How Oregon ensnares mentally ill people charged with low-level crimes
BY GORDON R. FRIEDMAN | The Oregonian/OregonLive
Early one Monday last November, police arrested Kobe Yandell for napping in the lobby of a downtown Portland skyscraper. Officers took the wiry 21-year-old, who is homeless and has schizophrenia, to the Multnomah County jail, where he spent the next 52 days in isolation.
A trespassing conviction normally carries little or no jail time. Yandell spent more than seven weeks locked up alone, yet had been convicted of no crime.
Instead, he was awaiting admission to Oregon’s public psychiatric hospital in Salem for a court-ordered evaluation, the usual first step for a defendant like Yandell, deemed by a judge too mentally ill to stand trial. It was familiar territory for him. Just seven months earlier, a judge had sent Yandell to the state mental institution to get healthy enough to face two other low-level cases.
Yandell is not alone in languishing in jail or the mental institution despite never having been convicted of a crime. In Oregon, it is not uncommon for mentally ill defendants to spend more time confined for being ill than they would ever serve behind bars for the crimes they are accused of.
That system is costly and largely ineffective.
In Yandell’s case, after spending most of spring and early summer in a locked ward at the mental hospital, he was deemed competent for court. He pleaded no contest to resisting arrest and assault, both misdemeanors. A judge sentenced him to probation and, without another option, Yandell went back to living on the streets. By autumn, though, his theft of a $1.69 bottle of iced tea from Fred Meyer and his unwelcome nap at the skyscraper landed him back in jail, in court and at the doorstep of the state mental institution.
Yandell’s cases illustrate some of the serious flaws in the way justice unfolds for mentally ill arrestees in Oregon, under a little-known system for people who may be unfit to stand trial.
The process, known as “aid and assist,” stems from the constitutional right of people charged with crimes to be able to help in their own defense. Through it, however, the state metes out extremely high cost care that takes defendants’ liberties away for prolonged periods. And it fails in almost every case to deliver lasting benefits to defendants or to society.
Views from the Oregon State Hospital campus in Salem. It costs $1,324 a day for trial competency treatment there. Beth Nakamura/Staff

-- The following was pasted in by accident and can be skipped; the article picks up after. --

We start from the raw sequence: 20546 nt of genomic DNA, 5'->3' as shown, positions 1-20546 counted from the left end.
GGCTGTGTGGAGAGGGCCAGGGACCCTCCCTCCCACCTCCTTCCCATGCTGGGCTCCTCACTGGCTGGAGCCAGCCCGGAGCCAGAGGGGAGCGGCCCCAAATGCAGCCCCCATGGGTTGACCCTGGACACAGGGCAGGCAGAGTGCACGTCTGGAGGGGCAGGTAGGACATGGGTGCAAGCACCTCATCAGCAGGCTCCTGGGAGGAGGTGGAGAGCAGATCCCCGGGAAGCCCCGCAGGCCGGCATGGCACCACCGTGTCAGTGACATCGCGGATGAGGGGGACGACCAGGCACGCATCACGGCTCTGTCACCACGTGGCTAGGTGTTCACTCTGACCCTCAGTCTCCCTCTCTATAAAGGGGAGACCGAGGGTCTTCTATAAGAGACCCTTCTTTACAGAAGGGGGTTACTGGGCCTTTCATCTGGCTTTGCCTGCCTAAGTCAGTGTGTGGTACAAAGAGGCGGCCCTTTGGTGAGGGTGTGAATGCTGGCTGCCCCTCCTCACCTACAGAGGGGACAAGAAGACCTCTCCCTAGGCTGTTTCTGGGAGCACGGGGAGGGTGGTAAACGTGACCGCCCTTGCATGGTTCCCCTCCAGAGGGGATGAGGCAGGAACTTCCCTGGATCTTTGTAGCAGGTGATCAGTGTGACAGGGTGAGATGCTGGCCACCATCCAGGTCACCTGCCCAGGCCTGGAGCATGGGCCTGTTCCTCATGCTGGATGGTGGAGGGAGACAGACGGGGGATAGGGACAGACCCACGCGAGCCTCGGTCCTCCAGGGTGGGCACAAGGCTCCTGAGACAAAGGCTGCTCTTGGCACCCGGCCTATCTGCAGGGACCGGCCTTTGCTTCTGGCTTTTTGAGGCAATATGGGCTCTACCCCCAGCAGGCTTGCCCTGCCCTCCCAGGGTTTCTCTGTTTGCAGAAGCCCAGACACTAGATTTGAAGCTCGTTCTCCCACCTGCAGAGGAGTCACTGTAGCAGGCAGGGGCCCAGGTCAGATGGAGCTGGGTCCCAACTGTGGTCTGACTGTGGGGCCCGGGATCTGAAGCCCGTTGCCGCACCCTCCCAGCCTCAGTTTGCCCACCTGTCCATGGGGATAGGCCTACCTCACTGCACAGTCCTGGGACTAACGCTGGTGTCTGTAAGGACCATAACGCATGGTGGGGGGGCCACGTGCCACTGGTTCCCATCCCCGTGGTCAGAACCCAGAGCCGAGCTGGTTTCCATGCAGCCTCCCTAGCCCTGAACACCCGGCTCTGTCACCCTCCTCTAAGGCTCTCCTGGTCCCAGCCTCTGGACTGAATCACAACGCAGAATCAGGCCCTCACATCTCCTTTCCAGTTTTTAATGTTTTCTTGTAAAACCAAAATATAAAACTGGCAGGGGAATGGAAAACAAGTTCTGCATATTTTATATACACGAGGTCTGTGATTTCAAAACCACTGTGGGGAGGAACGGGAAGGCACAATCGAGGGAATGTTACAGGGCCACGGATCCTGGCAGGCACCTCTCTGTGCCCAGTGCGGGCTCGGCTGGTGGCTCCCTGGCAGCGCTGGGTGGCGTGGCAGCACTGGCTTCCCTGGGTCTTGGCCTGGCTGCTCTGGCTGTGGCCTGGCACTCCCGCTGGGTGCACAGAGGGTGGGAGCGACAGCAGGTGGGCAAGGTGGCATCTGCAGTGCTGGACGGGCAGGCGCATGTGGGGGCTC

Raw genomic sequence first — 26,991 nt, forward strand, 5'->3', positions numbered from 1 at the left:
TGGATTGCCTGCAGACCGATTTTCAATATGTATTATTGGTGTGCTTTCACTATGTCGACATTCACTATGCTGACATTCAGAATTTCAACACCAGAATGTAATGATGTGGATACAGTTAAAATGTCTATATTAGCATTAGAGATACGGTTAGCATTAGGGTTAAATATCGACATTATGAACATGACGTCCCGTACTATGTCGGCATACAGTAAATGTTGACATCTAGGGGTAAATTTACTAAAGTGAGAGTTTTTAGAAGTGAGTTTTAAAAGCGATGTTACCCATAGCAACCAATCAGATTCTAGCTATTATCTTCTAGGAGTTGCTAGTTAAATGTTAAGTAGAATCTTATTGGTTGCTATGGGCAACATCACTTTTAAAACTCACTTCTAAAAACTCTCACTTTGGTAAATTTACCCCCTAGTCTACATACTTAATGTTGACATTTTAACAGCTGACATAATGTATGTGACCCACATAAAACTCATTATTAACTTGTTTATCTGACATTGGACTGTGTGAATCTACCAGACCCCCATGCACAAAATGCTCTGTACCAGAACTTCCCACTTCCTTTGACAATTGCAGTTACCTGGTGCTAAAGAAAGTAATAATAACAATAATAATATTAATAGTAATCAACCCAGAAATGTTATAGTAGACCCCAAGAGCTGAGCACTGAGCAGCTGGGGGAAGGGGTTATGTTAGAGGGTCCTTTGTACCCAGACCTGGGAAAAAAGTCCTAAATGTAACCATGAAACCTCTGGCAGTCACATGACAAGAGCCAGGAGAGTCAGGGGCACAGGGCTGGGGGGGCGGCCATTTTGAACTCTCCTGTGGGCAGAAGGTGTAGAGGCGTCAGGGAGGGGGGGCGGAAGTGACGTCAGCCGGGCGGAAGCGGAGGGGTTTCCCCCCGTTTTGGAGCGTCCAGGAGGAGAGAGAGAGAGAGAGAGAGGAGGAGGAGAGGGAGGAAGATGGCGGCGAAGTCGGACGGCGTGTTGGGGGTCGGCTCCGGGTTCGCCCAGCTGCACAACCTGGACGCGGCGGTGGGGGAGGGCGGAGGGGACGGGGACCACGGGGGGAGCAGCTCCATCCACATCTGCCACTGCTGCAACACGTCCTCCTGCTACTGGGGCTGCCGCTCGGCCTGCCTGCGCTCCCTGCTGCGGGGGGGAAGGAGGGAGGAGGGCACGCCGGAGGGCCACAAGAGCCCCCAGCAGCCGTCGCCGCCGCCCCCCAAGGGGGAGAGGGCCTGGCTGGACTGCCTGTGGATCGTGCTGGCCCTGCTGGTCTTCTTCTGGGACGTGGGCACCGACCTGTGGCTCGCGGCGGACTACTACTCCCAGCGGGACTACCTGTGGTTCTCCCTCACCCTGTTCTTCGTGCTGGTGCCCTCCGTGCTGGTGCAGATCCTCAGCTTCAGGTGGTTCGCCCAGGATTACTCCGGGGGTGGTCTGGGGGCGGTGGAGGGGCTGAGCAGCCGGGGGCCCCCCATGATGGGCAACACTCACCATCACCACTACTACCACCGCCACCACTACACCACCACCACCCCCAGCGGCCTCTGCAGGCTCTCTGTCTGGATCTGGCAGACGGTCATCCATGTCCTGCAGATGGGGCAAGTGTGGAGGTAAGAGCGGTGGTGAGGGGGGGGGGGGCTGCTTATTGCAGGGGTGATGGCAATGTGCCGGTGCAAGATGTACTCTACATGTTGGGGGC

In Oregon, taxpayers spend as much as $35 million a year to provide institutionalized care to mentally ill people charged with misdemeanors, many of whom are homeless, a first-of-its-kind analysis by The Oregonian/OregonLive found. Nearly all those patients eventually find themselves dumped back out on the street with little to no support. Almost one in five are readmitted to the mental hospital within a year under new charges.
A defendant’s entry into the aid and assist system is triggered when an arrestee’s mental fitness appears in serious question. Typically, a judge orders them to the Oregon State Hospital for a psychological evaluation, which can last mere hours or up to 30 days.
A defendant’s criminal case resumes if the evaluation determines the person “able” to aid and assist. In a small number of cases in which defendants are found “never able” to recover, the charges are dismissed and they are released from jail.
Most mentally ill defendants, however, are found “unable” to help with their defense and are sent back to the state hospital for treatment until they can. They can remain there as long as the maximum sentence for the crimes with which they are charged – far longer than the typical person convicted of a misdemeanor would be jailed.
Yandell, for example, spent 52 days in jail waiting for a psychological evaluation for charges that would ordinarily have cost five days in jail.
Between 2012 and 2018, Oregon taxpayers spent at least $165 million on aid and assist treatment at the state mental hospital for people charged with misdemeanors, The Oregonian/OregonLive analysis found. (Treatment for those charged with at least one felony cost taxpayers an additional $324 million in the same period.)
The per-patient cost is a jaw-dropping $1,324 a day. Treatment generally includes medication and legal skills courses to teach them what happens in court, with no guarantee of one-on-one therapy. By contrast, treatment at a small-scale secure residential facility in a person’s home county costs about $100 a day according to Multnomah County figures.
There are about two dozen such centers statewide with 319 beds, far fewer than at the sprawling 620-bed Oregon State Hospital campus in Salem, and nearly all are unavailable to people charged with crimes. In any case, wait lists at most small facilities are so long they’ve stopped adding names.